But there was still something that didn't feel quite right. What's the point of having an elite, well-compensated closer in his mid-thirties on a team that isn't sniffing the playoffs? Closers are a luxury good; they (probably) don't serve an absolutely essential function, but when you're strutting your stuff in the playoffs, having an elite closer might be the thing that gets you noticed by Baseba'al.
But then, deep in the darkness of 2014, something happened that changed the public (ok, just my) perception of Michael Flatley. It started with what may have been a harmless readjusting of one's protective equipment.
Then it transformed into a triumphant cigar-chomping Saturnalia that culminated in the presentation of a Bulldog in a manner similar to Mufasa presenting Simba atop Pride Rock.
Add a burning desire to mentor his young bullpen co-occupants to the fun that is the new Papelbon and you have a tolerable player, even though he may be anachronistic on these Phillies.
But what of his upcoming 2015? Despite incredibly consistent results over his 10 year career, the projections are in disagreement on Papelbon:
As you can see, there really isn't much agreement in the projections. PECOTA has Papelbon remaining the elite reliever he has been since his debut; Steamer has an average or worse (the standards for relievers are high) reliever season; ZiPS splits the difference. Basically, the objective measures at our disposal give us no idea what to expect from Papelbon in 2015.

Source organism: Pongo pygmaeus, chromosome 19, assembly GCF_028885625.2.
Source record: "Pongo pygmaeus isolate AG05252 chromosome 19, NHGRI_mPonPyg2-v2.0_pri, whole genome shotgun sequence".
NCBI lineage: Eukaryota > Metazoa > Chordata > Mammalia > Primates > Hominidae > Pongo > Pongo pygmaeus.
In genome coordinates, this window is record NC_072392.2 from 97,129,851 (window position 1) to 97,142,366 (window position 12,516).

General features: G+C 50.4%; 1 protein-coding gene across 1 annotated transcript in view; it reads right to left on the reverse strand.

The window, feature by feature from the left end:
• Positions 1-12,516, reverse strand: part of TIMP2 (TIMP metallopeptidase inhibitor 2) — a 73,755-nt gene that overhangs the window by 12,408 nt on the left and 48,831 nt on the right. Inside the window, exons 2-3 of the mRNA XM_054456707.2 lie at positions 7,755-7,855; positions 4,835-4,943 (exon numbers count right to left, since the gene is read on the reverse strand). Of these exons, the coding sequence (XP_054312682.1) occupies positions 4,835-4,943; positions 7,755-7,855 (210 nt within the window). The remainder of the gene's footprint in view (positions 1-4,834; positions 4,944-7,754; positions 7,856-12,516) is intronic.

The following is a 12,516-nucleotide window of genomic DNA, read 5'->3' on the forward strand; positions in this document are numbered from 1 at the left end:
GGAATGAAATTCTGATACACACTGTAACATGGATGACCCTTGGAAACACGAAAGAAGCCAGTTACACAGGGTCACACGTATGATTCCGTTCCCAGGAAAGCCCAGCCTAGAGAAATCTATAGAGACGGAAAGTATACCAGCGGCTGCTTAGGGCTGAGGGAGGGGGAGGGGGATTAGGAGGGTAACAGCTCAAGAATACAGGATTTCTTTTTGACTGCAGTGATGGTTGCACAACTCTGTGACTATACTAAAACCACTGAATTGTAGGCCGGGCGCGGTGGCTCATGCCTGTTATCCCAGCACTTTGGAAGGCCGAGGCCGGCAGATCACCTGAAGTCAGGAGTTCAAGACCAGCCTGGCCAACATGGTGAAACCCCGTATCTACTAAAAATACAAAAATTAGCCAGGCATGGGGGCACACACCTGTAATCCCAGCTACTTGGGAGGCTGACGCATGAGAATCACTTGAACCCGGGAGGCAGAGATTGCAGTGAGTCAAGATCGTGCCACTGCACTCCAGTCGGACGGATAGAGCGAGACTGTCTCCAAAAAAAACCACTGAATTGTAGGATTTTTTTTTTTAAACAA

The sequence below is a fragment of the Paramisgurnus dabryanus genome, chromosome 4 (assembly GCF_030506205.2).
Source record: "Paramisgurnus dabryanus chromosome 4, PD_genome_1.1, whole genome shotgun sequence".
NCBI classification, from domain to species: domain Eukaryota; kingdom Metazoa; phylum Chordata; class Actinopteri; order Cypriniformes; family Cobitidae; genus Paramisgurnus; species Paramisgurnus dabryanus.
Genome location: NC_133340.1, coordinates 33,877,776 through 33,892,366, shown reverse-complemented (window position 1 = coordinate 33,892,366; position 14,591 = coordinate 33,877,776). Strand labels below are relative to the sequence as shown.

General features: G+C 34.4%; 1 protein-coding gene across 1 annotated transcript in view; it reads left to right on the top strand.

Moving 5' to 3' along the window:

That leaves subjectivity as our only guide. On the one hand, it's tempting to speculate that the results will finally catch up with drops in Papelbon's velocity over the past couple of seasons. On the other, this has been a trend over the past 3 seasons. If declining velocity was going to hinder Papelbon's ability to get batters out, it likely would have shown by now. Perhaps all along velocity was just window dressing covering up the fact that movement was the primary factor in his success.
Without any strong evidence, I'm inclined to fall into the camp that Papelbon is more likely to repeat his past performance than suddenly lose effectiveness. Gun to my head (please don't actually do this), I would put Papelbon at around 60 innings, with a 2.70-2.90 ERA. That's not as good as last year, but it should be plenty good enough to interest a playoff-bound team with a weak bullpen.
Ultimately, Jonathan Papelbon is neither holding the Phillies window open nor holding it shut. Like a newly-constructed school building, Papelbon has nothing to do with windows. His performance in 2015 is unlikely to noticeably affect the team's win total. At the same time, a strong performance, such as a repeat of last year, is unlikely to convince a trade partner to send away a prospect worth writing home about.
For Papelbon's sake, hopefully the Phillies find a contender interested in his services by the end of July. There, he might be able to help another team jump through their already-open window.
Let's just hope he gives us a good GIF or two before he leaves.